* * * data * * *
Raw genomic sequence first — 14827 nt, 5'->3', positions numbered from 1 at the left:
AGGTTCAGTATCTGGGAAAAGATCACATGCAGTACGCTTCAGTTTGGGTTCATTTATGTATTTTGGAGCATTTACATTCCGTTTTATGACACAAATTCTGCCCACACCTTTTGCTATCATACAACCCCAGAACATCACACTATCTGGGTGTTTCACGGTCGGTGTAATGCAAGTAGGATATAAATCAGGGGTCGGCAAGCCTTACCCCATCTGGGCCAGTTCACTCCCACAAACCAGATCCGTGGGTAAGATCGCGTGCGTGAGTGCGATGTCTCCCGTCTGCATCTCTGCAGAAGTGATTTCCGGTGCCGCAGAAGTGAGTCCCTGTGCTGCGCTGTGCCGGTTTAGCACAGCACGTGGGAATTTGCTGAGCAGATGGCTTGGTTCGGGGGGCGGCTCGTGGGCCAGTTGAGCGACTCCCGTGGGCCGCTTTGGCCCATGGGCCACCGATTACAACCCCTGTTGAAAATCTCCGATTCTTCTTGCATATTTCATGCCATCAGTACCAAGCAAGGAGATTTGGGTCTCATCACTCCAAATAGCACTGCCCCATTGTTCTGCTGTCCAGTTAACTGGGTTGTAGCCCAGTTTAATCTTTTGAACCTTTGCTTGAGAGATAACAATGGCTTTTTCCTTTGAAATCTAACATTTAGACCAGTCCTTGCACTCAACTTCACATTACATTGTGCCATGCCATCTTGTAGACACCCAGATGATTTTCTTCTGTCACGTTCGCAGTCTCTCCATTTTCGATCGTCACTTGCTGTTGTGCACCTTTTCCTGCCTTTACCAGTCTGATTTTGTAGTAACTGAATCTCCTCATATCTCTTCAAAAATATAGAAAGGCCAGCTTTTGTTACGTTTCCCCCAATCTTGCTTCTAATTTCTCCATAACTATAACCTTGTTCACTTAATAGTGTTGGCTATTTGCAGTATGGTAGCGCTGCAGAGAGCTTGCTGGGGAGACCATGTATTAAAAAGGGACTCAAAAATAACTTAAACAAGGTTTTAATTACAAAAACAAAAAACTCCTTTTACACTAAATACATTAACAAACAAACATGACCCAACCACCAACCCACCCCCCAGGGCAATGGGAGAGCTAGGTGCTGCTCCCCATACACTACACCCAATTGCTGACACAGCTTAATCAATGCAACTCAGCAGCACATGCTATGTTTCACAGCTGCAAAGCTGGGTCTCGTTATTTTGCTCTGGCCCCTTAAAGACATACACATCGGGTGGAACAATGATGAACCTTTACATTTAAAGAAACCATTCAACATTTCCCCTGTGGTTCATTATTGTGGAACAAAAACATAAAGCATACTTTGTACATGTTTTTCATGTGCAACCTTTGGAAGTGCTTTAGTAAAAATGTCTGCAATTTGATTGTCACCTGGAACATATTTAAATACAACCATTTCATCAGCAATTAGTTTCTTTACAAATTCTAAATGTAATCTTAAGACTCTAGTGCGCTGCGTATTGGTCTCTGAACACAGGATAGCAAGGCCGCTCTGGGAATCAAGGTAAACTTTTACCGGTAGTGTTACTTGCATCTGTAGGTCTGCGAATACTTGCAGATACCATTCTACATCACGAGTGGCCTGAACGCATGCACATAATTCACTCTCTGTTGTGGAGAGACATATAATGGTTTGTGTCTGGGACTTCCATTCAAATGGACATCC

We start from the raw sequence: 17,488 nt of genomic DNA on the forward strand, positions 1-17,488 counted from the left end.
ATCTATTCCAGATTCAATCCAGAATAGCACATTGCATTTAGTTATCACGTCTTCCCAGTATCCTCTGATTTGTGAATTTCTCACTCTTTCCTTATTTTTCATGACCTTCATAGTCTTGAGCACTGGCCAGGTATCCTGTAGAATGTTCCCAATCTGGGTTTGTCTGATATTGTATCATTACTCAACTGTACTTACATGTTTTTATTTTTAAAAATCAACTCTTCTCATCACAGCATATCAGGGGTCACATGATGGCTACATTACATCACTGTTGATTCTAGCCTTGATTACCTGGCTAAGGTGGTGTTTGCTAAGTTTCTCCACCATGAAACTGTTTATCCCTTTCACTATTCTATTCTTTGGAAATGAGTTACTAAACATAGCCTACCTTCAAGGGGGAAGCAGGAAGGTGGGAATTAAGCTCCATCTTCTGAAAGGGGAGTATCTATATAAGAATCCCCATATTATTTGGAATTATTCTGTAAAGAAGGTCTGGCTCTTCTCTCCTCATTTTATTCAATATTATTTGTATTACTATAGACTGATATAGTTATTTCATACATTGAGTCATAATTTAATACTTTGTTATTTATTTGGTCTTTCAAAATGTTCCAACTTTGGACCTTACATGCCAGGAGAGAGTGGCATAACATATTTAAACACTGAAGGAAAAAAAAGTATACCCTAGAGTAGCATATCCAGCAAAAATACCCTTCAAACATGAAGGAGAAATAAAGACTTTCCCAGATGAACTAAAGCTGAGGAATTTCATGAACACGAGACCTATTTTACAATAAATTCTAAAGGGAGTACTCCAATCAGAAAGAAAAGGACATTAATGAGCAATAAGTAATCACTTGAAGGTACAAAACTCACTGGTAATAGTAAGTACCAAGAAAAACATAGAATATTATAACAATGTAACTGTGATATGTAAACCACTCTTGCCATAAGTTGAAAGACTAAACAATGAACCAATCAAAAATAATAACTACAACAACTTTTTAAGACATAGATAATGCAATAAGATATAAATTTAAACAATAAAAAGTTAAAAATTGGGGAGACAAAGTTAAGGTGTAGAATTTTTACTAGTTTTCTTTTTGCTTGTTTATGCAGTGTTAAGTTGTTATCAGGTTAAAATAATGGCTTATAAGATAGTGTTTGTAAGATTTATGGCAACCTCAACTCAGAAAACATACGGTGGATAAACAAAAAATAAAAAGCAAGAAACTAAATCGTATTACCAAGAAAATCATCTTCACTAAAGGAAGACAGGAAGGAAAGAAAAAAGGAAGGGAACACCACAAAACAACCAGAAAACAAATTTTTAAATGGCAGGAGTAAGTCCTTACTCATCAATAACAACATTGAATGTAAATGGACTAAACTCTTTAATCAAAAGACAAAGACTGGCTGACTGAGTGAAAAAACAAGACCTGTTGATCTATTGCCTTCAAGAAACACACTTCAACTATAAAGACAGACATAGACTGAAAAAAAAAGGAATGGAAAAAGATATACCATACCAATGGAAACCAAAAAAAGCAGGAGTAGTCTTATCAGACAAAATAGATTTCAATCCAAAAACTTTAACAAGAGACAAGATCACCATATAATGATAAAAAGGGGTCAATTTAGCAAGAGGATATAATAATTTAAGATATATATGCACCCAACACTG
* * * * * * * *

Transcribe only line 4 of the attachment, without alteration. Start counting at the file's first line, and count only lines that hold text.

ATCTATTCCAGATTCAATCCAGAATAGCACATTGCATTTAGTTATCACGTCTTCCCAGTATCCTCTGATTTGTGAATTTCTCACTCTTTCCTTATTTTTCATGACCTTCATAGTCTTGAGCACTGGCCAGGTATCCTGTAGAATGTTCCCAATCTGGGTTTGTCTGATATTGTATCATTACTCAACTGTACTTACATGTTTTTATTTTTAAAAATCAACTCTTCTCATCACAGCATATCAGGGGTCACATGATGGCTACATTACATCACTGTTGATTCTAGCCTTGATTACCTGGCTAAGGTGGTGTTTGCTAAGTTTCTCCACCATGAAACTGTTTATCCCTTTCACTATTCTATTCTTTGGAAATGAGTTACTAAACATAGCCTACCTTCAAGGGGGAAGCAGGAAGGTGGGAATTAAGCTCCATCTTCTGAAAGGGGAGTATCTATATAAGAATCCCCATATTATTTGGAATTATTCTGTAAAGAAGGTCTGGCTCTTCTCTCCTCATTTTATTCAATATTATTTGTATTACTATAGACTGATATAGTTATTTCATACATTGAGTCATAATTTAATACTTTGTTATTTATTTGGTCTTTCAAAATGTTCCAACTTTGGACCTTACATGCCAGGAGAGAGTGGCATAACATATTTAAACACTGAAGGAAAAAAAAGTATACCCTAGAGTAGCATATCCAGCAAAAATACCCTTCAAACATGAAGGAGAAATAAAGACTTTCCCAGATGAACTAAAGCTGAGGAATTTCATGAACACGAGACCTATTTTACAATAAATTCTAAAGGGAGTACTCCAATCAGAAAGAAAAGGACATTAATGAGCAATAAGTAATCACTTGAAGGTACAAAACTCACTGGTAATAGTAAGTACCAAGAAAAACATAGAATATTATAACAATGTAACTGTGATATGTAAACCACTCTTGCCATAAGTTGAAAGACTAAACAATGAACCAATCAAAAATAATAACTACAACAACTTTTTAAGACATAGATAATGCAATAAGATATAAATTTAAACAATAAAAAGTTAAAAATTGGGGAGACAAAGTTAAGGTGTAGAATTTTTACTAGTTTTCTTTTTGCTTGTTTATGCAGTGTTAAGTTGTTATCAGGTTAAAATAATGGCTTATAAGATAGTGTTTGTAAGATTTATGGCAACCTCAACTCAGAAAACATACGGTGGATAAACAAAAAATAAAAAGCAAGAAACTAAATCGTATTACCAAGAAAATCATCTTCACTAAAGGAAGACAGGAAGGAAAGAAAAAAGGAAGGGAACACCACAAAACAACCAGAAAACAAATTTTTAAATGGCAGGAGTAAGTCCTTACTCATCAATAACAACATTGAATGTAAATGGACTAAACTCTTTAATCAAAAGACAAAGACTGGCTGACTGAGTGAAAAAACAAGACCTGTTGATCTATTGCCTTCAAGAAACACACTTCAACTATAAAGACAGACATAGACTGAAAAAAAAAGGAATGGAAAAAGATATACCATACCAATGGAAACCAAAAAAAGCAGGAGTAGTCTTATCAGACAAAATAGATTTCAATCCAAAAACTTTAACAAGAGACAAGATCACCATATAATGATAAAAAGGGGTCAATTTAGCAAGAGGATATAATAATTTAAGATATATATGCACCCAACACTG